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Betsy Hartson, RSCJ: It's about the person

Betsy Hartson, RSCJ

Betsy Hartson, RSCJ Class of 1955 is a living model of many of the values upon which the Religious of the Sacred Heart were founded.  Hartson has been involved in educating for over 25 years in Sacred Heart schools, but she has applied the educational mission to her efforts outside of the Society’s schools as well.  Currently, and for the past 12 years, Hartson has been the Program Director of an adult education program called Living Wages. 

After moving to Washington D.C. to better address the needs of the homeless, Hartson and some of her co-workers at Catholic Charities discovered that something was missing in their efforts—education.

“We started [Living Wages] after working with the homeless,” Hartson explained.  “Without education we’re just recycling people through the system.” 

Sr. Hartson, together with co-worker Robert Crittenden, and three other Catholic Charities staff members founded Living Wages in 1999 with the help of a government grant.  The non-profit organization assists adults in working toward various learning goals by teaching both skills and values.  The foundation of the organization centers on the idea that all adults have the right and should be given the opportunity to earn a living wage—a salary that provides beyond the bare necessities. 

Living Wages is much more than simply classes or seminars.  According to their website (livingwages.org), “Our mission is to prepare participants to become lifelong learners, to compete successfully in the job market, to become competent parents and family members, and to exercise their rights and responsibilities as citizens through active community involvement.”  The non-profit is fundamentally about community.  Volunteers, employees, and students work together toward goals such as the GED, External Diploma Program, or improving basic skills.  The organization places much weight on the External Diploma Program, wherein adult learners demonstrate 65 practical skills in lieu of passing standardized tests.  They also offer the ability for students and volunteers to help cultivate a garden and enroll in seminars.

Hartson credits many of her ideas about education to her own instruction at The Rosary. 

“I think I got so much from Sacred Heart,” Sister Hartson said.  “Without the prayer, contemplation, service, social justice, I wouldn’t be where I am today.”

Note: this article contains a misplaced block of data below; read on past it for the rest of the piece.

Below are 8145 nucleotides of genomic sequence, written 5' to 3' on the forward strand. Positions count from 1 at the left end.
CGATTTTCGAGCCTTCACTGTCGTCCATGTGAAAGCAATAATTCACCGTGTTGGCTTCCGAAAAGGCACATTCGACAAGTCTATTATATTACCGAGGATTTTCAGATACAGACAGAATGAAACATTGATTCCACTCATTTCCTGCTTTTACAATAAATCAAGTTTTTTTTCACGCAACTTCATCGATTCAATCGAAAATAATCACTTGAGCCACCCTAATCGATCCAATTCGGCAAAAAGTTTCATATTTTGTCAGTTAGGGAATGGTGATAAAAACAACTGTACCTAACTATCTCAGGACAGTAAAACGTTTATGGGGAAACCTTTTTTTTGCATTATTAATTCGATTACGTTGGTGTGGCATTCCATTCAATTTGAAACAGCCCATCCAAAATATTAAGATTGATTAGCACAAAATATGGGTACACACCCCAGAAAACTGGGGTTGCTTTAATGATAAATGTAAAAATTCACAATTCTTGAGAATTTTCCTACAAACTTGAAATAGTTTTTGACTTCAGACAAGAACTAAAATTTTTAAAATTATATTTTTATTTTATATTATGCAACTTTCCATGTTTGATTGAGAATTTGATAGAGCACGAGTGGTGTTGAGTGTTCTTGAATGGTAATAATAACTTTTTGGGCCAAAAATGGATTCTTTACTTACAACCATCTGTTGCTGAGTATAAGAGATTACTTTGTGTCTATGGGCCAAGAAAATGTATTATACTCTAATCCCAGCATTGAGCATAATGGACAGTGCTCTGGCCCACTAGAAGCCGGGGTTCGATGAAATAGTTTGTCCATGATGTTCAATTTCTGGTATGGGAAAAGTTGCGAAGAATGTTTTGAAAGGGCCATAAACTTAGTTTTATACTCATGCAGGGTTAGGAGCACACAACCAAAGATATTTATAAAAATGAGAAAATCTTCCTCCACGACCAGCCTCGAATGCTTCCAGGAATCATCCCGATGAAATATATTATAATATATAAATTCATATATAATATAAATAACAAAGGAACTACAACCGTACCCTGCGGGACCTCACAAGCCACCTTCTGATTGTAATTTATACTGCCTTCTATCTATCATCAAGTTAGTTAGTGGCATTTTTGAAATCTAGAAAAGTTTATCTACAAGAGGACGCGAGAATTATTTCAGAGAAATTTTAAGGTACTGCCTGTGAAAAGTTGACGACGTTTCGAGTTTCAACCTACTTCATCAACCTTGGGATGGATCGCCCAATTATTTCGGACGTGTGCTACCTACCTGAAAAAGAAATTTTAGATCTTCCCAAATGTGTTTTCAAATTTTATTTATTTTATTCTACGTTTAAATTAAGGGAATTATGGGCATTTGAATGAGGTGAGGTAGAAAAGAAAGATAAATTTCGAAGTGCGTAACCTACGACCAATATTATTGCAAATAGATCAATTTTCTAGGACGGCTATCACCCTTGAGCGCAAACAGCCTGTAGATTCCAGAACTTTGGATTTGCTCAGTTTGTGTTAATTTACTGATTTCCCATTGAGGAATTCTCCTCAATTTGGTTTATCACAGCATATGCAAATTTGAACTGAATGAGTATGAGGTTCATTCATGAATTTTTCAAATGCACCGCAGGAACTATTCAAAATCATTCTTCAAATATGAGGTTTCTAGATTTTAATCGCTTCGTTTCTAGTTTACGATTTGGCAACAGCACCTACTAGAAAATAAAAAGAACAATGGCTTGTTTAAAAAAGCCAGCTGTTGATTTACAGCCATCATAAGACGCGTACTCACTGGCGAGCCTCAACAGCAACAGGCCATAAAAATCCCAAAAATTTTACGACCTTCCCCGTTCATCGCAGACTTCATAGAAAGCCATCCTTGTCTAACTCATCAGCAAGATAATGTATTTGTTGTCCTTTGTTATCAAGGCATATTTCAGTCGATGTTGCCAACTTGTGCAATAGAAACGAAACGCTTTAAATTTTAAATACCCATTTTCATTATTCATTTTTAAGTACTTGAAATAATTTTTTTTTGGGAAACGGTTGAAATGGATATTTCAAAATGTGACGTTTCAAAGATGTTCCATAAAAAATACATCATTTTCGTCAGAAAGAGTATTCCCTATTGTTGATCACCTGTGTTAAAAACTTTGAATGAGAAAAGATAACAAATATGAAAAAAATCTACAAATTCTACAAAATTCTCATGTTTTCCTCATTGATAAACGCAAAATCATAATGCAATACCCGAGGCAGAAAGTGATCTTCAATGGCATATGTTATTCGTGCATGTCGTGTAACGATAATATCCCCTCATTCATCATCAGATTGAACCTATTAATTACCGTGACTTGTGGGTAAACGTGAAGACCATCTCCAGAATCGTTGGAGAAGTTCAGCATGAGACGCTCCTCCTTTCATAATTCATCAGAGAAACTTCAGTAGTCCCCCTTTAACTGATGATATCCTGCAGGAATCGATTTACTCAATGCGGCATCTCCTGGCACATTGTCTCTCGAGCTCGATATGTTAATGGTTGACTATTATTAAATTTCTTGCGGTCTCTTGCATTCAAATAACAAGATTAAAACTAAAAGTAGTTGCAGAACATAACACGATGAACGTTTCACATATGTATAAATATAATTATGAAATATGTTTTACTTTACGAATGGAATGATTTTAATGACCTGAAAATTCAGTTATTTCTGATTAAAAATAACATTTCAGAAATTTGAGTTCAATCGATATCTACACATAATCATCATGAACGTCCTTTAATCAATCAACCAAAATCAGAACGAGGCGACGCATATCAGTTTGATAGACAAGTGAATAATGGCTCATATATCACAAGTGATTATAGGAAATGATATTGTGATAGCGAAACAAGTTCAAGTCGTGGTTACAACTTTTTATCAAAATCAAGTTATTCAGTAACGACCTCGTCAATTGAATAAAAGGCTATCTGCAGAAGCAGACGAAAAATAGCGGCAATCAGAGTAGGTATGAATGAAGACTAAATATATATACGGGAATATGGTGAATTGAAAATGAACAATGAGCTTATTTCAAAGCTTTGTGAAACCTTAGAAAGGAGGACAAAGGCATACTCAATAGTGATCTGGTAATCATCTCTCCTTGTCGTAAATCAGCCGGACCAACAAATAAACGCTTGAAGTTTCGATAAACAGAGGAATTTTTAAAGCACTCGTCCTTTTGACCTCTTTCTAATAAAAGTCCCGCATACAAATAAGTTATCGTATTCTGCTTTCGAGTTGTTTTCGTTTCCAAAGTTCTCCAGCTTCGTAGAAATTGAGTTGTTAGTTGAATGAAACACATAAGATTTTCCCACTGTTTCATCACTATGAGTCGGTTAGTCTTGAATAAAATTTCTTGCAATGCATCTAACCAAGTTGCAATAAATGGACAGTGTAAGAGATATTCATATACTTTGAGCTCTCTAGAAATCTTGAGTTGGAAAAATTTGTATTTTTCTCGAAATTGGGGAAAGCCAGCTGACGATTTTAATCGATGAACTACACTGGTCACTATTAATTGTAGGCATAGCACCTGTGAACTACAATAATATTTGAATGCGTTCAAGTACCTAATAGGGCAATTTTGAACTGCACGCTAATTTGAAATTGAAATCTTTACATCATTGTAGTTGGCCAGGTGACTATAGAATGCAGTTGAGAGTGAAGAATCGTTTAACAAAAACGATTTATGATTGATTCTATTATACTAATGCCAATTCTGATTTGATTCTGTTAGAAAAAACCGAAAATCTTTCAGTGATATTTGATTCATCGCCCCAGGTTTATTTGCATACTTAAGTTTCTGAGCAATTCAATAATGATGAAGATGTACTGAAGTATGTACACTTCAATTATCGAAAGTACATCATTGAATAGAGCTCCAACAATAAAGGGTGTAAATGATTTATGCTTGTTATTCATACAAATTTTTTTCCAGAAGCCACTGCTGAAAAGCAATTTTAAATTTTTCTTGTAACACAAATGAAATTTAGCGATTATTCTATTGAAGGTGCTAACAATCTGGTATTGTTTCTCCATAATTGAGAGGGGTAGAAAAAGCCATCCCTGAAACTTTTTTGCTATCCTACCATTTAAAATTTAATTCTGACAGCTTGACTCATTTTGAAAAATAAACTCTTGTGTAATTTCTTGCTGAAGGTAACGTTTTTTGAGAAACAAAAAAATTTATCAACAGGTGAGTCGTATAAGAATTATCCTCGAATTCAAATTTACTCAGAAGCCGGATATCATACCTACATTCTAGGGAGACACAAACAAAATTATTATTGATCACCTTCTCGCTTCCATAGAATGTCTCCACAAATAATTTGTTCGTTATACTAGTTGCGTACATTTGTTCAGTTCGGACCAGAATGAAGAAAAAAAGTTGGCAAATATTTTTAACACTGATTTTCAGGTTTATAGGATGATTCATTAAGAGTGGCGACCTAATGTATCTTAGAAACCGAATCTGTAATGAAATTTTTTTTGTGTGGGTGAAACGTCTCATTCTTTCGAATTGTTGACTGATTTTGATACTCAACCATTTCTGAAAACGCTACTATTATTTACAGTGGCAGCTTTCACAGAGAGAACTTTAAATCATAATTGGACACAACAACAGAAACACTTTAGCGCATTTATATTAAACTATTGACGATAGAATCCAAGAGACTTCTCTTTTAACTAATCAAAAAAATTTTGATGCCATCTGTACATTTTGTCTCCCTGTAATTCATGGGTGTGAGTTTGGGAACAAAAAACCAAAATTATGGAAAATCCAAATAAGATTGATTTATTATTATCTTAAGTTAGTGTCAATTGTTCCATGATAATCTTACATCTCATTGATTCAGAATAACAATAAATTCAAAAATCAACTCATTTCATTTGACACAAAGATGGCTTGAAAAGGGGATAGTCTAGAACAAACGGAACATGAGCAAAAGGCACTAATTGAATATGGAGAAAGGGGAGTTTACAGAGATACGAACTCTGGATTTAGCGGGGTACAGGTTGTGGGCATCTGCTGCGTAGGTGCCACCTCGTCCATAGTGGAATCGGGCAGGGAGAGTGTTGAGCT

Sister Hartson believes that her religious education helped plant in her the desire to help the marginalized.  She felt that her teachers encouraged her to “reach out to the poor who were not living the way we were.” 

Through the Society of the Sacred Heart, she gained opportunities to enact change.  “Most RSCJs go about their lives thinking, ‘What are the needs out there?’” Sister Hartson said.  Each year she works with 150 to 200 students through Living Wages.  Together with her co-workers, the organization is making strides in reforming the way society looks at education by highlighting the advantage of popular education.  In contrast to formal education, popular education centers on teachers and learners working together to help adults take control of their own learning. 

“Popular education is about the people and being empowered,” Hartson said.  “And it’s working.”

Many learners advance one or more grade levels in their education.  This July, Hartson watched 40 men and women receive diplomas from Living Wages.  Other learners have gone on to advance in their workplaces, and many return to Living Wages to volunteer.

“It’s not about numbers,” she explained.  “It’s not about competition; it’s about the person.”

Hartson feels that her work through Living Wages communicates deeply with the foundation of the Society of the Sacred Heart.  As St. Madeleine Sophie Barat said, “For the sake of one child, I would have founded the Society.”  Living Wages is run in a similar way, by focusing on each individual and what they can achieve.

“Everybody is gifted.  Everyone has something to give,” she said.  “When we don’t educate them, the whole society is losing out.”

(Article printed with permission from The Academy of the Sacred Heart - New Orleans.)